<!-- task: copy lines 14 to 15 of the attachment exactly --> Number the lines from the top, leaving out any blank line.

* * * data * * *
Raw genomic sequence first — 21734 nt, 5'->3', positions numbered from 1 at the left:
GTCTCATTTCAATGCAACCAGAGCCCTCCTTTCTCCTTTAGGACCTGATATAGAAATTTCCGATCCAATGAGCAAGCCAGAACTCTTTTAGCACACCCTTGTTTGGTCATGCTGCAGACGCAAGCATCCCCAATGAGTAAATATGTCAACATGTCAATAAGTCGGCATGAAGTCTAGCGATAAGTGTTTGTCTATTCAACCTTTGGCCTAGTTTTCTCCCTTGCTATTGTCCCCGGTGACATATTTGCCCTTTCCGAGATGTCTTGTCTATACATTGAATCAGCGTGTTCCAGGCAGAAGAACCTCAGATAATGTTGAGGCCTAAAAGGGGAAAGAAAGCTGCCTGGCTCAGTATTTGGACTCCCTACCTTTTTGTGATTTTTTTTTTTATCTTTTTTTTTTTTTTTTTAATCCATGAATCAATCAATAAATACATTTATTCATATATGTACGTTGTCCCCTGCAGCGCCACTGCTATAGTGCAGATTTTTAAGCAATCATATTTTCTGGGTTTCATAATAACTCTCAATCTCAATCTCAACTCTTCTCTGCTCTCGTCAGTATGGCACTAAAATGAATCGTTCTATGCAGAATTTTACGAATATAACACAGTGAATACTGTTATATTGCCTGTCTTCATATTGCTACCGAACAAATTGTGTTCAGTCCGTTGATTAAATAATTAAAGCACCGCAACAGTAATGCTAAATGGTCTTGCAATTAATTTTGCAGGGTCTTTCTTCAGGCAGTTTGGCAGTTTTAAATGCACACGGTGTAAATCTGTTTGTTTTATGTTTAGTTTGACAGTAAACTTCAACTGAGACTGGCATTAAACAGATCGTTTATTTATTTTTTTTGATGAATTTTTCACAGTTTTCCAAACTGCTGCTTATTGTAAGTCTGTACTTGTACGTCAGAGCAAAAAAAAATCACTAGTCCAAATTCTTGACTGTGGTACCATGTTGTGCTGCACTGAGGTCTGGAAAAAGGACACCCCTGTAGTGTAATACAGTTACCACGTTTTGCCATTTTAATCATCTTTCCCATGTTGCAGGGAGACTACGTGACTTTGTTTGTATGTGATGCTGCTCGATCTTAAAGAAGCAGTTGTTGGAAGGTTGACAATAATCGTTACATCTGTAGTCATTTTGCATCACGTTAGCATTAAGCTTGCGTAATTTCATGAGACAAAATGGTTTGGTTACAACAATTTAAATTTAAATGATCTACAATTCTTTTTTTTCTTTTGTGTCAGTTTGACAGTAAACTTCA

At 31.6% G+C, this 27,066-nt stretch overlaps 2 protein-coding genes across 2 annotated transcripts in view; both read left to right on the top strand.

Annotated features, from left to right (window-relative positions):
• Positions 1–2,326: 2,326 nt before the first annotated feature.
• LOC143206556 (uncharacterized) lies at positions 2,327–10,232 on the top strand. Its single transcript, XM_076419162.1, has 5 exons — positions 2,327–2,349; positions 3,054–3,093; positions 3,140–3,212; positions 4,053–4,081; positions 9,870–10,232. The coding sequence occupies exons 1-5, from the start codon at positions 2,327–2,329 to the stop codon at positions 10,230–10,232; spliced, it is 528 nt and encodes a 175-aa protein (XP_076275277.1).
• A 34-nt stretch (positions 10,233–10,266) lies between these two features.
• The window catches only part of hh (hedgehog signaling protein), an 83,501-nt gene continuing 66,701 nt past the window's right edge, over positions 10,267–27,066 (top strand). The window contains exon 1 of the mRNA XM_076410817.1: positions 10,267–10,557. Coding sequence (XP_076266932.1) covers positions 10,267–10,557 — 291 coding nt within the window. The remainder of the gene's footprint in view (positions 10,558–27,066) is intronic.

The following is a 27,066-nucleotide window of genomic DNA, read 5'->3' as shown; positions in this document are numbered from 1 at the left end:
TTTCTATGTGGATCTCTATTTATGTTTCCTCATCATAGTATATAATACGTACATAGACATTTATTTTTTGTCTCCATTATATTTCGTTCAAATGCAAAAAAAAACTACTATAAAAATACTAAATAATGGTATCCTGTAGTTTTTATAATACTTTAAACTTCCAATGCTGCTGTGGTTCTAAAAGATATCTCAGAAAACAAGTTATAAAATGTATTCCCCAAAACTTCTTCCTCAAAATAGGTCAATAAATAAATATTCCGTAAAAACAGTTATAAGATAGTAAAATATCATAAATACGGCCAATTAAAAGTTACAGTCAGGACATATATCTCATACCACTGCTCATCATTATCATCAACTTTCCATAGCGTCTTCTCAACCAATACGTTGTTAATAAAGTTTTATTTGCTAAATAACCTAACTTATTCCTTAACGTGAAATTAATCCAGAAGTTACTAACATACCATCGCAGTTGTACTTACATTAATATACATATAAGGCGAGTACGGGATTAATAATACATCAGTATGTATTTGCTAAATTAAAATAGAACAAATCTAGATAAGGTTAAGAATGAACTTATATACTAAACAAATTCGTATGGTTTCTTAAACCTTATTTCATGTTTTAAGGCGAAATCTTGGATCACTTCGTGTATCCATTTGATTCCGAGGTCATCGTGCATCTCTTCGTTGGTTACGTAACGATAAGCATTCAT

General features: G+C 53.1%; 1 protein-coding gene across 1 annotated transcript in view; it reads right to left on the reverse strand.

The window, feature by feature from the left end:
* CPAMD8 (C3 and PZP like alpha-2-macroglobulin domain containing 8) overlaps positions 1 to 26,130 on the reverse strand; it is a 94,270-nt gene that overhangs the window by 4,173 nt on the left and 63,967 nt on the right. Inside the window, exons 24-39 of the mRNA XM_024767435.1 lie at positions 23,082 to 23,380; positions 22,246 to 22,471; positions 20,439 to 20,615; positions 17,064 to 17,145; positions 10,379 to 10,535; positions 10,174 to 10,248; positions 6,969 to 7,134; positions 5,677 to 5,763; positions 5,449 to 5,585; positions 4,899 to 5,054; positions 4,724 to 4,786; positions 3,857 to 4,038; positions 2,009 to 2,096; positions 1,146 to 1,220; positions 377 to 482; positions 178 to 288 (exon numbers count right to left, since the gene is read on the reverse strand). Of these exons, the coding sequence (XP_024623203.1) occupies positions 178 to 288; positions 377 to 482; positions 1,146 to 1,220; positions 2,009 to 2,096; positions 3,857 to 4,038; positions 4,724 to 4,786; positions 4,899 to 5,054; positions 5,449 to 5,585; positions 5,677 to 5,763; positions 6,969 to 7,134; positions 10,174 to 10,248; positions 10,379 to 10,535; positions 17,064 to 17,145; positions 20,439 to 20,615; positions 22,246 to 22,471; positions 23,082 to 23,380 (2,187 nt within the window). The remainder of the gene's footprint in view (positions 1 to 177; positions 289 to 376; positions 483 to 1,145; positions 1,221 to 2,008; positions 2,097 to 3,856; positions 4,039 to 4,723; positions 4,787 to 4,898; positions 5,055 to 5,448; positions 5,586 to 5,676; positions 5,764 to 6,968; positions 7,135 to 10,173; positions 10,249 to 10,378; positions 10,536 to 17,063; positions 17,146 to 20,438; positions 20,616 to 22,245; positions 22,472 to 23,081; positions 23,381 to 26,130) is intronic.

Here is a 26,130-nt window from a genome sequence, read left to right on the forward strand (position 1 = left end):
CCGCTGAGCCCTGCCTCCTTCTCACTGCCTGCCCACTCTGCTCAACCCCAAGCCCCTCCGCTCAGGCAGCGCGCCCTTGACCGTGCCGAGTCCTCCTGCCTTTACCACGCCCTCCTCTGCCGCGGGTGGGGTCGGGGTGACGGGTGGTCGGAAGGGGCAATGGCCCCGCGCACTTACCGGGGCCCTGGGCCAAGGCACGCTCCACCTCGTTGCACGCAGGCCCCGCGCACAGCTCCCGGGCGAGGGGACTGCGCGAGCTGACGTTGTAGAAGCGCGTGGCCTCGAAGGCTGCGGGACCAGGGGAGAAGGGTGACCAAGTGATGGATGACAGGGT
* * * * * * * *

Here is a 26,130-nt window from a genome sequence, read left to right on the forward strand (position 1 = left end):
CCGCTGAGCCCTGCCTCCTTCTCACTGCCTGCCCACTCTGCTCAACCCCAAGCCCCTCCGCTCAGGCAGCGCGCCCTTGACCGTGCCGAGTCCTCCTGCCTTTACCACGCCCTCCTCTGCCGCGGGTGGGGTCGGGGTGACGGGTGGTCGGAAGGGGCAATGGCCCCGCGCACTTACCGGGGCCCTGGGCCAAGGCACGCTCCACCTCGTTGCACGCAGGCCCCGCGCACAGCTCCCGGGCGAGGGGACTGCGCGAGCTGACGTTGTAGAAGCGCGTGGCCTCGAAGGCTGCGGGACCAGGGGAGAAGGGTGACCAAGTGATGGATGACAGGGT